It is one thing to make well-considered decisions about issues related to the ownership and use of ICT equipment in schools — and by teachers and students outside of school. No matter how good such decisions may be, and how good the related policies may be, if these decisions and policies are not communicated to the various stakeholders involved, serious misunderstandings can result that can impact how the devices are used. It’s not only about who owns what, but also about who thinks they own what (and what rights and responsibilities may follow as a result). Parents may be confused by the fact that they are responsible for paying for their children’s textbooks (or school uniforms, or other basic school supplies), but at the same time their children get a free tablet computing device. Schools may be surprised to learn that they own the desks that the government buys for them, but not the laptops. Vendors may be ‘on the hook’ if equipment breaks and so may tell schools things that are contrary to policies that have been agreed upon at higher levels. In such environments, confusion about who makes decisions about whether or not students can take ‘their’ laptops home or not, about what they can (and cannot do) with ‘their’ tablets (can they surf the Internet?), is not only understandable, but in many cases to be expected. Establishing, supporting and maintaining various channels of related communication can therefore be important. In addition to sending various types of official communication through formal channels within the education system, AUPs can help with some of this; so can the mass media.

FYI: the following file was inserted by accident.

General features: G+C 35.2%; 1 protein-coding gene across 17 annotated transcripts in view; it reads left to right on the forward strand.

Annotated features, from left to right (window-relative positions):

It is said that a tool is only as good as the person using it. This is undoubtedly true. It is also true that a tool’s usefulness is a function of how people are permitted and able to use it. However an education system rolling out large numbers of PCs, laptops or tablets across its schools may decide to answer basic questions about the ownership of these devices, it is important to note that these decisions can have a profound impact on how such equipment is actually used. Given the large amounts of money that are being devoted to 1-to-1 educational computing activities around the world, and the great potential that the use of such devices can have in improving teaching and learning practices and opportunities, it can be a real shame when such decisions are entered into lightly, or made incompletely – or left to people whose interests are not well aligned with those of teachers and students.

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Michael Turcano

Michael Trucano Michael Trucano is the World Bank's Senior ICT and Education Policy Specialist, serving as the organization's focal point on issues at the intersection of technology use and education in middle- and low-income countries and emerging markets around the world. At a practical working level, Mike provides policy advice, research and technical assistance to governments seeking to utilize new information and communication technologies (ICTs) in their education systems.